Why does everyone, including me, like astronomy so much? OR – how I became a biologist.

Photo Feb 17, 6 57 16 PMI LOVED SPACE.  I loved space so much that in the sixth grade I spent most of my time at recess – without shame – with a friend planning on how to create a tractor beam (for those who aren’t complete geeks, that’s the force in Star Trek that allowed the Enterprise to latch on to other spaceships).  Our solution – a very big, long rope. Completely ignoring my fear of heights or adventure rides, I was convinced that I was going to be the female Jean-Luc Picard.  And as everyone else wrote in their sixth grade yearbooks how they wanted to be a teacher, doctor or lawyer, I wanted to be an aerospace engineer (and I honestly cannot believe that I’m showing the proof with my sixth grade yearbook photo).

"Aequorea victoria" by Mnolf - Photo taken in the Monterey Bay Aquarium, CA, USA. Licensed under CC BY-SA 3.0 via Wikimedia Commons - http://commons.wikimedia.org/wiki/File:Aequorea_victoria.jpg#mediaviewer/File:Aequorea_victoria.jpg

“Aequorea victoria” by Mnolf – Photo taken in the Monterey Bay Aquarium, CA, USA. Licensed under CC BY-SA 3.0 via Wikimedia Commons

With this deep-seeded love of astronomy, you may be asking yourself how I became a biologist?  In my senior year of high school, I attended a Boston University Medical Center program called City Lab.  This was a six week program that my mom drove my friend Missy and me to (an hour each way in rush hour traffic) so that we could do a lab experiment.  Each week, we spent several hours in the Boston University lab doing different parts of the experiment I describe below.

gfprabbitThe goal of this experiment was to take a piece of DNA that coded for the green fluorescent protein (also known as GFP) and put it into a piece of DNA that could make bacteria glow green.  We haven’t talked in detail about genes or protein expression yet, so I’ll stick to the basics. GFP is from a jellyfish called aequorea victoria, and it’s what makes the jellyfish glow green (see above).  A scientist isolated this one gene, and if transferred properly into another organism, it can make that organism glow green.  And yes, people have tried this.  People have created GFP rabbits and mice and…NO, NOT PEOPLE.  Why not?  Well, first, because it’s highly unethical to do genetic engineering in people for no clinical reason (and having glowing eyebrows will not cure any disease).  Also it’s very difficult to manipulate the DNA in humans for a variety of reasons that we will discuss when talking about gene therapy.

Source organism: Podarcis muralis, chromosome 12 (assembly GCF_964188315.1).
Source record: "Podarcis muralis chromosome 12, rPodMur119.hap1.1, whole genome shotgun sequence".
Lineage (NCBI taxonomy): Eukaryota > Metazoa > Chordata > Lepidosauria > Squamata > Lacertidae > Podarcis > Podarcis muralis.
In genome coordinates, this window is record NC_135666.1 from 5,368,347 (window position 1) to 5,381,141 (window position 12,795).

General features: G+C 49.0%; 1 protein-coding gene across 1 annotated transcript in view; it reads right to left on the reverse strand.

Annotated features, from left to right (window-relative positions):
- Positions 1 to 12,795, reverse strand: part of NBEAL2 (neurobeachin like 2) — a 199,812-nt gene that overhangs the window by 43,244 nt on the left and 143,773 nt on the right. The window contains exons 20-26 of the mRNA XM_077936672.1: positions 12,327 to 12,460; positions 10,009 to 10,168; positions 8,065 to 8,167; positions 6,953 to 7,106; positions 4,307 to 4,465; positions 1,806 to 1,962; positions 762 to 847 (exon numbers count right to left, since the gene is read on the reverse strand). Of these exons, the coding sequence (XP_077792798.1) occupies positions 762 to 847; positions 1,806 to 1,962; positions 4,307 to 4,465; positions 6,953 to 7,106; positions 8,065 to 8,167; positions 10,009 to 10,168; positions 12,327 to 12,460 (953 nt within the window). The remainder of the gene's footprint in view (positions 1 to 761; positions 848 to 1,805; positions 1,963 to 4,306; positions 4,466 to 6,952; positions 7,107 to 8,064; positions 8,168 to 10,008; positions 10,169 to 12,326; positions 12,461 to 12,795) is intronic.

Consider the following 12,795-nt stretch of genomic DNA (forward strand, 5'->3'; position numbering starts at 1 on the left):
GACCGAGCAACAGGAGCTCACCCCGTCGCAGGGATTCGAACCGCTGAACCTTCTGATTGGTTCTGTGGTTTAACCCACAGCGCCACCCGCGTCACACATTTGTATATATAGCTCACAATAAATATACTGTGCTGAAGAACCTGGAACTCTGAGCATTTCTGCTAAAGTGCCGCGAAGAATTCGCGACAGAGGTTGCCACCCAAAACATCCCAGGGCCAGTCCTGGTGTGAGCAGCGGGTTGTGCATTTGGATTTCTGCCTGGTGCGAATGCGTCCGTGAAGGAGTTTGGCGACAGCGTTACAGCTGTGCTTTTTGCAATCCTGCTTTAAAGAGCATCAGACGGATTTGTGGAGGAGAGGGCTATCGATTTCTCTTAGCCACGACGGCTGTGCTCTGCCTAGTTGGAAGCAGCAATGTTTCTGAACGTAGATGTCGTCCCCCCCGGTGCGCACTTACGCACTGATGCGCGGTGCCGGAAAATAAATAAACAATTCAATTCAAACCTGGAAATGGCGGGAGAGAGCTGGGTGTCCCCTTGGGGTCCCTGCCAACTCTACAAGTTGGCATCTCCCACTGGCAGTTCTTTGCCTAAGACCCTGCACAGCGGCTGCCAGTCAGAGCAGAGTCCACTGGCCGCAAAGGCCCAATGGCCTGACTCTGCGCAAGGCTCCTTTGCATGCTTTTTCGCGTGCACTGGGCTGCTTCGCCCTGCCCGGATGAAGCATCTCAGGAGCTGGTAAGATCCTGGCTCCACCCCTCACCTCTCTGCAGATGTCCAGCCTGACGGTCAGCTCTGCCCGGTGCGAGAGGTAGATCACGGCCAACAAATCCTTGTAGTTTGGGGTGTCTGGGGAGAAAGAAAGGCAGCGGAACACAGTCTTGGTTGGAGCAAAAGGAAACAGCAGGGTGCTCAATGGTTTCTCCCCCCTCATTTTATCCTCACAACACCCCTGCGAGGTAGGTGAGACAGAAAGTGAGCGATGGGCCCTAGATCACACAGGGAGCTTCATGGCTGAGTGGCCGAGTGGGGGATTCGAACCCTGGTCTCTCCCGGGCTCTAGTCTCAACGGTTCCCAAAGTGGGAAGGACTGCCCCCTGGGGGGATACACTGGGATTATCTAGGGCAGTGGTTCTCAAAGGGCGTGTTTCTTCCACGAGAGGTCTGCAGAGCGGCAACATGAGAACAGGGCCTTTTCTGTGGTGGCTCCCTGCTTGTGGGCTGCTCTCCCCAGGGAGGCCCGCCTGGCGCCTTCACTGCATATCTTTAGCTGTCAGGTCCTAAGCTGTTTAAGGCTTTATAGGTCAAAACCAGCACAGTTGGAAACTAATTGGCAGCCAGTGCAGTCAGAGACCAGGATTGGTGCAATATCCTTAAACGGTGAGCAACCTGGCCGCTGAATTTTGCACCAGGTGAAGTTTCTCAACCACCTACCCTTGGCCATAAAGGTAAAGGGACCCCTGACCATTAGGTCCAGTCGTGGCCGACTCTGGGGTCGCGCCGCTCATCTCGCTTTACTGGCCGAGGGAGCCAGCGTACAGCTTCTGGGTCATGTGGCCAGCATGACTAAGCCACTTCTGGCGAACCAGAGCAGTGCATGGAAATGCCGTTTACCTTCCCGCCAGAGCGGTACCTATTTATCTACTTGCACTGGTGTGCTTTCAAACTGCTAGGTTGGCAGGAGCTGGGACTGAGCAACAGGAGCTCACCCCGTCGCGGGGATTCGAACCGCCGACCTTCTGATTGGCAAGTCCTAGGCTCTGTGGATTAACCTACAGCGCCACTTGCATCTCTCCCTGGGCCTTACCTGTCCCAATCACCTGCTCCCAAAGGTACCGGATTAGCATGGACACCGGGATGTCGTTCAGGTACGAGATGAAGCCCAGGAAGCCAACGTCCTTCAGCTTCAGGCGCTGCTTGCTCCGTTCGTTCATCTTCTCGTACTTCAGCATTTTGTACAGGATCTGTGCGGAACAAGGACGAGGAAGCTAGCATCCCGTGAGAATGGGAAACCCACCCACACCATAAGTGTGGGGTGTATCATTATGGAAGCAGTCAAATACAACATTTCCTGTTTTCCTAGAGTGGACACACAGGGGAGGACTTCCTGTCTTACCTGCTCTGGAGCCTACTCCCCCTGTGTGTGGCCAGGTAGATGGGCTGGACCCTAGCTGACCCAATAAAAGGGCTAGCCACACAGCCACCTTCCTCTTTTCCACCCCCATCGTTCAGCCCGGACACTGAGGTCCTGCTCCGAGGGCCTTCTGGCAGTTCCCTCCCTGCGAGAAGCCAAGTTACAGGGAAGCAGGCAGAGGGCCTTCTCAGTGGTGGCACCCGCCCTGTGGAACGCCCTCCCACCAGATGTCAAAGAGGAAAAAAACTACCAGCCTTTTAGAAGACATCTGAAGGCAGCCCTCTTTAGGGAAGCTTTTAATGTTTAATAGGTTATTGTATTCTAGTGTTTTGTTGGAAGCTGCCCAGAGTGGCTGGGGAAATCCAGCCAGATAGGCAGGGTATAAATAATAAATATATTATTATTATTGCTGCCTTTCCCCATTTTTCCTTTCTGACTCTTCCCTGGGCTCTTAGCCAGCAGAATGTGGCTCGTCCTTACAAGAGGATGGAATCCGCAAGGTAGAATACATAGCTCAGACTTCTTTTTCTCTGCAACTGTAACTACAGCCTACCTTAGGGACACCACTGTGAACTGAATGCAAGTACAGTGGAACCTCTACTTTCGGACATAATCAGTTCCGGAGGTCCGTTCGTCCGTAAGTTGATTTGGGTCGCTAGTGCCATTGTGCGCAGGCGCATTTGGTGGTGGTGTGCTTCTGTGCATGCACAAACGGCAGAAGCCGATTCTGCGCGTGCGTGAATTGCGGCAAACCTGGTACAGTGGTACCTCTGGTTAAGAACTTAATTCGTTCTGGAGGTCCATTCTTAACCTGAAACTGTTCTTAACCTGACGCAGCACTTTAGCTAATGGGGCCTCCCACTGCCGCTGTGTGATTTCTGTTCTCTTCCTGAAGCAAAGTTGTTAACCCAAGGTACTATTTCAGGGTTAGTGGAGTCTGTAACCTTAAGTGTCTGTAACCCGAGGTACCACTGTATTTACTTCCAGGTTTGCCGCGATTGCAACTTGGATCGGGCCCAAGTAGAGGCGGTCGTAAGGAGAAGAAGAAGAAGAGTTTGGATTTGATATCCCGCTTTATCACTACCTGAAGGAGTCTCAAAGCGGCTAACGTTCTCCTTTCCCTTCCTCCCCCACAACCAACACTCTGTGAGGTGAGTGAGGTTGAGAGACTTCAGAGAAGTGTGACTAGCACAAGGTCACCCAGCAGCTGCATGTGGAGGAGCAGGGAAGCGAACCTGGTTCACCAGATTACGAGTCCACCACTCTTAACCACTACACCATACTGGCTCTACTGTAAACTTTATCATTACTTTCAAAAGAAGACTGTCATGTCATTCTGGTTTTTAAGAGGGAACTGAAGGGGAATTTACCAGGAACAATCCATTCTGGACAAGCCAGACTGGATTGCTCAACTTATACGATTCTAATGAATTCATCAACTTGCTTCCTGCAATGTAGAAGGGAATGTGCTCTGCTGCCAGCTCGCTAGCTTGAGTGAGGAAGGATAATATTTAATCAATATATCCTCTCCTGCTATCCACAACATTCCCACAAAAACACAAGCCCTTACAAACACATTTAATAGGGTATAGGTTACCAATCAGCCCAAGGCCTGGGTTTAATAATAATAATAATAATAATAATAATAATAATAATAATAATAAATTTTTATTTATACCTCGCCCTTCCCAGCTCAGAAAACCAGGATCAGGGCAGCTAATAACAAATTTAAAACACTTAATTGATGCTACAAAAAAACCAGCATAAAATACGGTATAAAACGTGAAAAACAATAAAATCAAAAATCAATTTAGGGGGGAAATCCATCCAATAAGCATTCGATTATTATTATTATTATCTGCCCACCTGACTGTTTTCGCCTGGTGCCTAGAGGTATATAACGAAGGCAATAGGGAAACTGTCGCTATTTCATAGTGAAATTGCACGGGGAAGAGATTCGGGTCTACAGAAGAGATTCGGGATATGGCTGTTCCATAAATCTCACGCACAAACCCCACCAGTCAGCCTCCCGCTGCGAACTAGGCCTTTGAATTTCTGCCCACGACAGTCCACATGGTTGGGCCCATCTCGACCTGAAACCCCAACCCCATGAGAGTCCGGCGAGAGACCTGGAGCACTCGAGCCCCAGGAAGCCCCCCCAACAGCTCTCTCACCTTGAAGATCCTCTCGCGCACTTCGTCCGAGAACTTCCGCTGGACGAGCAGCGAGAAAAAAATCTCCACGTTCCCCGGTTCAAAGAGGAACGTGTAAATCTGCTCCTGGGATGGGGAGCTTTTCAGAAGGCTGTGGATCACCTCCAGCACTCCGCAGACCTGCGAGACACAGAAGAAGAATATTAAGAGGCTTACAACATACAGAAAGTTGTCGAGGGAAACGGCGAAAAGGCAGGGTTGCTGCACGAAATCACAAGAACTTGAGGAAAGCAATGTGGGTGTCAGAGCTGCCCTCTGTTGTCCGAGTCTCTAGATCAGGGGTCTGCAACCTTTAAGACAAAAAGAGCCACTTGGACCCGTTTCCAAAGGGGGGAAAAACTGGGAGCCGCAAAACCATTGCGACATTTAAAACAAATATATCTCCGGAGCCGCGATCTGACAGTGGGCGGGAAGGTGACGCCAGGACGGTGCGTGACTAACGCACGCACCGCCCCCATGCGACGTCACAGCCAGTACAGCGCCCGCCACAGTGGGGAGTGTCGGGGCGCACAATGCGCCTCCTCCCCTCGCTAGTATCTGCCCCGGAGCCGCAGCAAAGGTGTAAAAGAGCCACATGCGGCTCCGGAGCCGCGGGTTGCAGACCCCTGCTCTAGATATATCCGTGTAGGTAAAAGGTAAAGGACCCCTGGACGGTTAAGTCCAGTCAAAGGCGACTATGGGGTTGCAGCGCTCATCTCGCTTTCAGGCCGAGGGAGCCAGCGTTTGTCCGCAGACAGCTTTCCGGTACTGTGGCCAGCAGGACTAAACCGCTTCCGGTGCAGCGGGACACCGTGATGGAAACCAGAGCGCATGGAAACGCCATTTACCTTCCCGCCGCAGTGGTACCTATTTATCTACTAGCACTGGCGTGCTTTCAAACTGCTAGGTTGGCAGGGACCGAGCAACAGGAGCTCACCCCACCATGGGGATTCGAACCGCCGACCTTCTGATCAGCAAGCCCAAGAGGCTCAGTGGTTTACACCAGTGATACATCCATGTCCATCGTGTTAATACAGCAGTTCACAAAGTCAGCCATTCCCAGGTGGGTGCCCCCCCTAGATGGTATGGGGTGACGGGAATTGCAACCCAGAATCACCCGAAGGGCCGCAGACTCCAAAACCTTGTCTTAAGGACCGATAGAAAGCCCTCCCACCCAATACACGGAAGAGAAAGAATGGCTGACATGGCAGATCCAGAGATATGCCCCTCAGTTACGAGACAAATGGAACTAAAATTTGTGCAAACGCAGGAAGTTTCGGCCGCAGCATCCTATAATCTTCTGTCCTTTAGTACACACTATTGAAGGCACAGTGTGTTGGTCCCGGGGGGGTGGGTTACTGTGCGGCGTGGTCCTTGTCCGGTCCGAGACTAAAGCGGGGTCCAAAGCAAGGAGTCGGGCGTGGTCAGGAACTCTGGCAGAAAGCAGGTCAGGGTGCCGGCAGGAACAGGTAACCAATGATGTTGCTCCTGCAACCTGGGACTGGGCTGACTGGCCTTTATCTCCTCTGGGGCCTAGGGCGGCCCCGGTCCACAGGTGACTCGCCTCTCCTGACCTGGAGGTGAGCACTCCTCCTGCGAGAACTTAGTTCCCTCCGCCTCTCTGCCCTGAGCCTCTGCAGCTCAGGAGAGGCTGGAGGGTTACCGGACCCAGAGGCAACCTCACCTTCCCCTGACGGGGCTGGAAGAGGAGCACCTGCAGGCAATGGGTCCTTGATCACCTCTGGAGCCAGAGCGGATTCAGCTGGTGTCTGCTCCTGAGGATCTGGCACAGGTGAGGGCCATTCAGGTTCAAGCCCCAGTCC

So, at City Lab our job was to cut the GFP gene using restriction enzymes (which are essentially DNA gpfbacteriascissors that cut DNA in a specific place) and then insert the GFP gene into another piece of DNA using ligase (essentially, DNA glue).  This  new piece of DNA (called a bacterial expression vector) makes the GFP protein in bacteria cells.  When the GFP protein is expressed in bacterial cells, the bacteria glow green (like the picture to the right).  It was easy to figure out if your six weeks of effort was worth it if your bacteria glowed green.